Tag Archives: creative project

How to Make the Most of Your Photographer

Different face structures require different lighting setups. Copyright Aloha Lavina.

Some of photoshoots require more time invested, yet they remain the most memorable and successful.

Investing time, thought and effort into a project pays dividends for the client. You not only get your money’s worth from all the people you’ve hired, but you also build strong relationships that can only enhance your brand. Giving time, thought and energy into a collaborative effort can create win-win situations that serve as fertile ground for growth, be it for the client or the creative team.

Here are some tips from a photographer’s point of view.

1. Communicate ideas as much as possible.

 

Communication is key to collaborative creativity. Copyright Aloha Lavina.

Time spent in planning a photoshoot is time wisely invested. For a photographer, information about the concepts the client has in mind, the colors and shapes and textures of the products she is shooting will help in the creative decisions. For example, light reflecting off a smooth surface behaves differently from light reflecting off a rough surface. If your photographer knows what materials you used to make your product, he or she can decide what sort of lighting suits that product. Similarly, a concept cannot be translated into an image unless the photographer has all the information necessary to ‘form a picture’ of what the client has in mind. Guessing or leaving this thinking process to the last minute can greatly impair the photoshoot’s effectiveness from lack of time to think through the concept and the added pressure of  reconciling a lot of novel elements in the process.

2. Give the photographer a lot of chances to make good decisions.

A lot of considerations go into a photo session. One of the most important ones is lighting, especially when there are models involved in the shoot. Different facial structures require different lighting set ups to either hide or show certain features. Introducing your photographer to your models before the shoot can help the photographer to think of the lighting decisions for each model’s facial structure and build. Allowing for this to happen by investing time in a meeting between the models and photographer can benefit your brand because the photographer is given more chances to succeed in making images that are interesting and propel the ideas behind your brand.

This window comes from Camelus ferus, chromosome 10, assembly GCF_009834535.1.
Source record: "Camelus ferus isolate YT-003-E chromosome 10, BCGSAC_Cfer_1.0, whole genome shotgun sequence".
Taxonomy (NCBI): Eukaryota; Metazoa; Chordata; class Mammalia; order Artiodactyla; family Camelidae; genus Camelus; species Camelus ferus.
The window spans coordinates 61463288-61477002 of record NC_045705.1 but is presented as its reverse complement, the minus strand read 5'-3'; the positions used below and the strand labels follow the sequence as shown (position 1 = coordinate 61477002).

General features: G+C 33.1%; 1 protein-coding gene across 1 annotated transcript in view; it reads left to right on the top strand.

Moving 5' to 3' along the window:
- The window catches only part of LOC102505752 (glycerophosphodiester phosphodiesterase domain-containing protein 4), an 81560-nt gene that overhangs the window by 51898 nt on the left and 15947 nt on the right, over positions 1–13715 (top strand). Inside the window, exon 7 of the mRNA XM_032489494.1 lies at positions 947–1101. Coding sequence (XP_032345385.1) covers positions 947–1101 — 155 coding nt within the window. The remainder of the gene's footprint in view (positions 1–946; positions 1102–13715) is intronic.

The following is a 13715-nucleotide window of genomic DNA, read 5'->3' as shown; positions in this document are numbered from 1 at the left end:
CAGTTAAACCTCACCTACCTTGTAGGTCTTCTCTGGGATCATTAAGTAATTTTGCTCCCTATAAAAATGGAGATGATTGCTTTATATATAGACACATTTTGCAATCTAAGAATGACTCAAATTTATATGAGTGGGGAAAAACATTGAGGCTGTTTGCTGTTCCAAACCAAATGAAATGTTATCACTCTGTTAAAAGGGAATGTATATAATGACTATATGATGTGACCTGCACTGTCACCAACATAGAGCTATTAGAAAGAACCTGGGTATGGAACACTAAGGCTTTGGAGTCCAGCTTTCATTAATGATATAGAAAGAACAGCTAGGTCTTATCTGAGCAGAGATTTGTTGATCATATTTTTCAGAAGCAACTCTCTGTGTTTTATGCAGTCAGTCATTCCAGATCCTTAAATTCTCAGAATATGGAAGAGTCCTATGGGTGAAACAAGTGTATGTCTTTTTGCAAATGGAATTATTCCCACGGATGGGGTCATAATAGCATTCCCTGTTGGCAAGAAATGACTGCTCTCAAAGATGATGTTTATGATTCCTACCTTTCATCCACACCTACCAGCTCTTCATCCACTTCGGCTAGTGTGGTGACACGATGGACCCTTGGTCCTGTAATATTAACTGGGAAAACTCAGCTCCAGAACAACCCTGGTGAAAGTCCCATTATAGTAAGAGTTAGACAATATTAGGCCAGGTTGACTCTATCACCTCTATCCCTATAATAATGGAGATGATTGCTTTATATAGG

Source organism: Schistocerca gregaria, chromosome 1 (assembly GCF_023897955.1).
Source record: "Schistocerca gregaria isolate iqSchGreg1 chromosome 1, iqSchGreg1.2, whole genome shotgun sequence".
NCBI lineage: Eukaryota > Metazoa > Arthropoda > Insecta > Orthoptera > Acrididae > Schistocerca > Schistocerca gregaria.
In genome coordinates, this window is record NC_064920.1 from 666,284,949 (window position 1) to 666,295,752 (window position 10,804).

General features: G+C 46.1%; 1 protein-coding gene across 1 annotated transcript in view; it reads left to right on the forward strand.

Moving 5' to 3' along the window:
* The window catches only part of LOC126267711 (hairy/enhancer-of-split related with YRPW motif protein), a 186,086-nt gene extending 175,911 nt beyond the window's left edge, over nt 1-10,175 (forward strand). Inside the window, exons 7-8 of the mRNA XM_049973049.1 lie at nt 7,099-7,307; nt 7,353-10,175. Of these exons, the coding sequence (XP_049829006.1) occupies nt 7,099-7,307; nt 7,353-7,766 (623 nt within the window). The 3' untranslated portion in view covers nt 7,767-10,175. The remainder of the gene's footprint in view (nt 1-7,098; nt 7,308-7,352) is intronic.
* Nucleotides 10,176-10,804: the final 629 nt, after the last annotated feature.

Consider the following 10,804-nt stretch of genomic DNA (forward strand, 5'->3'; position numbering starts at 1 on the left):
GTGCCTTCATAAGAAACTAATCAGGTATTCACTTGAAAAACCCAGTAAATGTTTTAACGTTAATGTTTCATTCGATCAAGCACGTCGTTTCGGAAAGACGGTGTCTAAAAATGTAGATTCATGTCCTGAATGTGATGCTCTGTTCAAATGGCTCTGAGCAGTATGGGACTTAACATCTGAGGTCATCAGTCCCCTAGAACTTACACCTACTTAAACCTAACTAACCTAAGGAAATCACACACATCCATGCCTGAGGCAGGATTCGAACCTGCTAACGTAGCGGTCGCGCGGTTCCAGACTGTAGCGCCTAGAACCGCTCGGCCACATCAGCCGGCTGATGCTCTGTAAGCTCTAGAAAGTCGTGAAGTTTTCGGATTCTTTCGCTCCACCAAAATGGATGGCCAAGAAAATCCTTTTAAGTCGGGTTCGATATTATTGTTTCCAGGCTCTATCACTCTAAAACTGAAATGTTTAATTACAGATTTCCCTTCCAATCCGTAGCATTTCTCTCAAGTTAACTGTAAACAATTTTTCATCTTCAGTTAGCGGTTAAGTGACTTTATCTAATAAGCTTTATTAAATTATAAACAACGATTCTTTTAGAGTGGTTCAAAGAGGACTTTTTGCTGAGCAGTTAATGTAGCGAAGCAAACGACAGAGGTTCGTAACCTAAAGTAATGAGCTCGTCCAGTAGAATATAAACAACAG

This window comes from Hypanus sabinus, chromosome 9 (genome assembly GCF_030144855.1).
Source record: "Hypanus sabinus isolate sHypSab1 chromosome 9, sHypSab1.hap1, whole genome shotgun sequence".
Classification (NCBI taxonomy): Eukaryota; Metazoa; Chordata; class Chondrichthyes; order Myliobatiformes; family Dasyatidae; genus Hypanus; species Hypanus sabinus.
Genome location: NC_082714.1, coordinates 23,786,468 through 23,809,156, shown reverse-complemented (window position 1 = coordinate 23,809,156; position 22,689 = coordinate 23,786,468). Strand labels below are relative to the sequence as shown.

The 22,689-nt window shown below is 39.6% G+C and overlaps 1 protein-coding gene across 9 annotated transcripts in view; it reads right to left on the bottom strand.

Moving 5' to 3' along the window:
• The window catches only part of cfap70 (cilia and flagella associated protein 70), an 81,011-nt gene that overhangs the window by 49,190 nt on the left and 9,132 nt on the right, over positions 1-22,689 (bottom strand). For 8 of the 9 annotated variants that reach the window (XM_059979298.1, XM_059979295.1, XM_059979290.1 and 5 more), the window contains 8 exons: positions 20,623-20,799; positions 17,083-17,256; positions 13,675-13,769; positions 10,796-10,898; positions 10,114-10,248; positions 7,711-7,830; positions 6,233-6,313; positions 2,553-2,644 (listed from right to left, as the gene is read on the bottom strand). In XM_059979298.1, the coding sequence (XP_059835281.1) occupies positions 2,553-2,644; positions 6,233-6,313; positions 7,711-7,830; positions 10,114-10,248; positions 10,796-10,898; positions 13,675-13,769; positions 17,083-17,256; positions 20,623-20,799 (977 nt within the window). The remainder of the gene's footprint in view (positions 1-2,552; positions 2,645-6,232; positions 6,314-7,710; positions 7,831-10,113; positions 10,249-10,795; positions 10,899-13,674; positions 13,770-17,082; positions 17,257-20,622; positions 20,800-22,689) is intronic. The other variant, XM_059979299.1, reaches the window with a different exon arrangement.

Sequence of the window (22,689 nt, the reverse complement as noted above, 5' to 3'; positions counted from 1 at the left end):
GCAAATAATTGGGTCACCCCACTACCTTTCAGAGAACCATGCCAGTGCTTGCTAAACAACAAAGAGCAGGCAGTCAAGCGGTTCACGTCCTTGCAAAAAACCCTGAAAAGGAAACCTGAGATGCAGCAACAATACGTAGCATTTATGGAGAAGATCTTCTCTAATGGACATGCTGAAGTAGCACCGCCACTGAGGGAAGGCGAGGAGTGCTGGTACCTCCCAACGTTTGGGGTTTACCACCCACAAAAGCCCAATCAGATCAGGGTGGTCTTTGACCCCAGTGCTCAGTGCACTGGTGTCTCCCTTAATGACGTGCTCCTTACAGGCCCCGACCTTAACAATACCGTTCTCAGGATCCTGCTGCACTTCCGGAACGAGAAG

Different face structures require different lighting setups. Copyright Aloha Lavina.

3. Organize the materials for the shoot.

Photographers pack with great care. A lot of photogs clean their equipment, follow long packing lists, and prepare a lot of small items that can make a difference between a good shot and a great shot. A good photog knows that preparation saves a lot of time; knowing where to reach in the bag when needing something is efficient and good practice.

In the same way, organizing the clothing or accessories can help a photoshoot move along smoothly. For example, organizing the clothes into sets and labeling them clearly with models’ names in the order of the shoot can really speed up the work. Because some shoots require a lot of moving and changing of lighting equipment, being ready with the clothing and accessories gives the creative people in your team more time to take so they can create their magic for you.

4. Trust the creativity of your team

You hired the makeup artist whom you thought would interpret the concept well and has great skills to execute it in makeup or hair. You hired the photographer whose vision and images match your brand’s beauty.

You must trust their creativity, skill and vision, right? You hired them, not someone else.

In a moment of creativity, the creative person is drawn into flow, a state of seemingly effortless innovation. Trusting this process, for many, have produced great leaps in executing a vision. Interrupting it will stilt the creativity and ‘burst the bubble’ of concentration, and it is a difficult thing to re-enter at will. If you had planning sessions and every one in the team is conscious of the time you have to make the magic happen, trust that what the creators do, in their own separate domains of skill, are geared toward making beauty for your brand.

5. Respect talent and skill.

If everyone could do what any one else could do, all images would look the same. We would not have any moments when we look at a photo and our breath catches because it is just so what we wanted to say.

Respect a unique vision and the passion that creates it. Copyright Aloha Lavina.

The creative world is wonderful because each photographer, each makeup artist, pushes him or her self to do better, to learn something else. If you took this energy and passion and channeled it into your brand, you would have power indeed—power to distinguish your product from the others of the same kind, and power to make people look at your ad twice, catching their breath.

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Shooting a Graphic Novel

One of the photos from the shoot on a "movie poster."

When Bangkok based Actor Chris Wegoda sent me the script for “The Kill,” I got really excited. The story itself is simple: betrayal, friendship, conflict, murder, regret, mystery. What really got me excited was the chance to shoot with a still camera a series of emotive scenes that would normally require video to work. So my creative problem was, how do I light and direct a photoshoot so it looks like a movie?

We shot the scenes after three weeks of planning and preparation. The shoot itself was at just two locations, one a room with a shower, and another a parking lot with a grungy wall. The rest was portable flashes and the excellent work of three actors–Chris Wegoda, Stephen Thomas, and Faye Nightingale.

The whole shoot took about seven hours, from 5 pm indoor scenes to midnight for the dark scenes.

One of the photos from the shoot on a "movie poster."

Shooting this graphic novel taught me a lot about lighting. I used four SB-900s bare, to visually create the harsh feeling of the story. I used a lot of rim light when possible to outline the characters against the dark backgrounds, like a comic book would. In postproduction, I processed the RAW color file before converting to monochrome and adding a yellow filter to give it that motion picture film look.

And since it’s Christmas, go ahead and DOWNLOAD the graphic novel for FREE from this link.


The Kill A Graphic Novel

How to Stay Creative

"Somewhere You've Never Been" by Aloha Lavina.